4. Use quality-attribute scenarios to clarify architecturally significant requirements.
Scrum emphasizes customer-facing requirements--features that end users dwell on--and indeed these are important to success. But when the focus on end-user functionality becomes exclusive, the underlying architecturally significant requirements can go unnoticed.
Superior practice is to elicit, document, communicate, and validate underlying quality attribute scenarios during development of the architectural runway. This approach becomes even more important at scale when projects often have significant longevity and sustainability needs. Early in the project, evaluate the quality attribute scenarios to determine which architecturally significant requirements should be addressed in early development increments (see architectural runway practice above) or whether strategic shortcuts can be taken to deliver end-user capability more quickly.
For example, will the system really have to scale up to a million users immediately, or is this actually a trial product? There are different considerations depending on the domain.For example, IT systems use existing frameworks, so understanding the quality attribute scenarios can help developers understand which architecturally significant requirements might already be addressed adequately within existing frameworks (including open-source systems) or existing legacy systems that can be leveraged during software development. Similarly, such systems must address changing requirements in security and deployment environments, which necessitates architecturally significant requirements be given top priority when dealing with scale.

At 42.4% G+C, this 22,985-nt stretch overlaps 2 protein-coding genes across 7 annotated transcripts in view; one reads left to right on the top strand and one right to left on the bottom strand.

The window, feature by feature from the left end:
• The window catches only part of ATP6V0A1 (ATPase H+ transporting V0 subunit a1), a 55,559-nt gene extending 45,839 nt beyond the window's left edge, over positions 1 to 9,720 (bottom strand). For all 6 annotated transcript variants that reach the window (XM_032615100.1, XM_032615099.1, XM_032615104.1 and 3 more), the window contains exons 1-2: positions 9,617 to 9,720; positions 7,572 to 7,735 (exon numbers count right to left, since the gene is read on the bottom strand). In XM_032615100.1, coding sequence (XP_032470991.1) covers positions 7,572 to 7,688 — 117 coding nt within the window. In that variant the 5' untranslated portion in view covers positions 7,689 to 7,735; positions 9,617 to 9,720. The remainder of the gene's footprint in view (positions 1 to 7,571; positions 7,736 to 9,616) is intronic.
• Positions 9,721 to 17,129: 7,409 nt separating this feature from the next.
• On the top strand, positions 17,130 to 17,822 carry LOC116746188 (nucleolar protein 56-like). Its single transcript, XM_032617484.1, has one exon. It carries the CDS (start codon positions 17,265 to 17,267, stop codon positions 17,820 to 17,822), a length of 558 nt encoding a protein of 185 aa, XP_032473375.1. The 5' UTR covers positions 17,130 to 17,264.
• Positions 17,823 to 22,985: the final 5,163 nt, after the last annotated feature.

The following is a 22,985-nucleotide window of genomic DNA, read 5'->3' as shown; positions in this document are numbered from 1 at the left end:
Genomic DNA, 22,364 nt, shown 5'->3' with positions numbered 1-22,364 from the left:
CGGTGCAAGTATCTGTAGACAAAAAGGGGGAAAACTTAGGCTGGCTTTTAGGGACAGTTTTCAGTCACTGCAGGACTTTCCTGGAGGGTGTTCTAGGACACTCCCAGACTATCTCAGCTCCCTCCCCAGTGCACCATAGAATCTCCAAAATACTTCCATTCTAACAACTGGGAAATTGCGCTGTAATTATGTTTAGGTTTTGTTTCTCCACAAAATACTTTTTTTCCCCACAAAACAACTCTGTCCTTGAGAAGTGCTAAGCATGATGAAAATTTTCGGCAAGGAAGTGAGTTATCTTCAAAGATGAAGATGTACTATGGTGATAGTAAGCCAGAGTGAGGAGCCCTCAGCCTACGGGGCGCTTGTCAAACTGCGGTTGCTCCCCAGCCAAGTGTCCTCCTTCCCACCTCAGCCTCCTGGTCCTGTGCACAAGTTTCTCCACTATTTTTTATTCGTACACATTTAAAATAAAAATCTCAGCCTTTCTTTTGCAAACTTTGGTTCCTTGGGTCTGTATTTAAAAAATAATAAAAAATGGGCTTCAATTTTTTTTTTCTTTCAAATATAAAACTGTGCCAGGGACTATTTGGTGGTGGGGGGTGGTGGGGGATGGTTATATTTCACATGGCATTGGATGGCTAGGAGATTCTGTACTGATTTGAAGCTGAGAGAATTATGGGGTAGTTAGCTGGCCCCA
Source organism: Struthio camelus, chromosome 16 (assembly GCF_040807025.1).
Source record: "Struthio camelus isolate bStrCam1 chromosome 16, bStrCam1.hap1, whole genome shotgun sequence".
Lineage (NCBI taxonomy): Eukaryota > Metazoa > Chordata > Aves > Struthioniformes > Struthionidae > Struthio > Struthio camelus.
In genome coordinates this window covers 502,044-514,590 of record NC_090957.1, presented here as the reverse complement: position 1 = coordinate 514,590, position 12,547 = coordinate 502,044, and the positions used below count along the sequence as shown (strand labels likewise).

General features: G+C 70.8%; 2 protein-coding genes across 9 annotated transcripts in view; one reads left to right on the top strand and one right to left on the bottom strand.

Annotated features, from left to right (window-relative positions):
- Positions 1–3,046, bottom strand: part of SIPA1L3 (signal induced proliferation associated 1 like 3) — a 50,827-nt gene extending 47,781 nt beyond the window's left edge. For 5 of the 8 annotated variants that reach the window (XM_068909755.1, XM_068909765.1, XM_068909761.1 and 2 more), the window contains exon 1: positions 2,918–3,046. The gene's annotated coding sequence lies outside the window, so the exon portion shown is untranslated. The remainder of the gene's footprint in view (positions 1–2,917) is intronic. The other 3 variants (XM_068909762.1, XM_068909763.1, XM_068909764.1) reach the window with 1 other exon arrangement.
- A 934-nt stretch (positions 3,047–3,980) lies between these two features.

5. Use test-driven development for early and continuous focus on verification.
This practice can be summarized as "write your test before you write the system." When there is an exclusive focus on "sunny-day" scenarios (a typical developer's mindset), the project becomes overly reliant on extensive testing at the end of the project to identify overlooked scenarios and interactions. Therefore, be sure to focus on rainy-day scenarios (e.g., consider different system failure modes), as well as sunny-day scenarios. The practice of writing tests first, especially at the business or system level (which is known as acceptance test-driven development) reinforces the other practices that identify the more challenging aspects and properties of the system, especially quality attributes and architectural concerns (see architectural runway and quality-attribute scenarios practices above).
Technology transition is a key part of the SEI's mission and a guiding principle in our role as a federally funded research and development center. We welcome your comments and suggestions on further refining these recommended practices.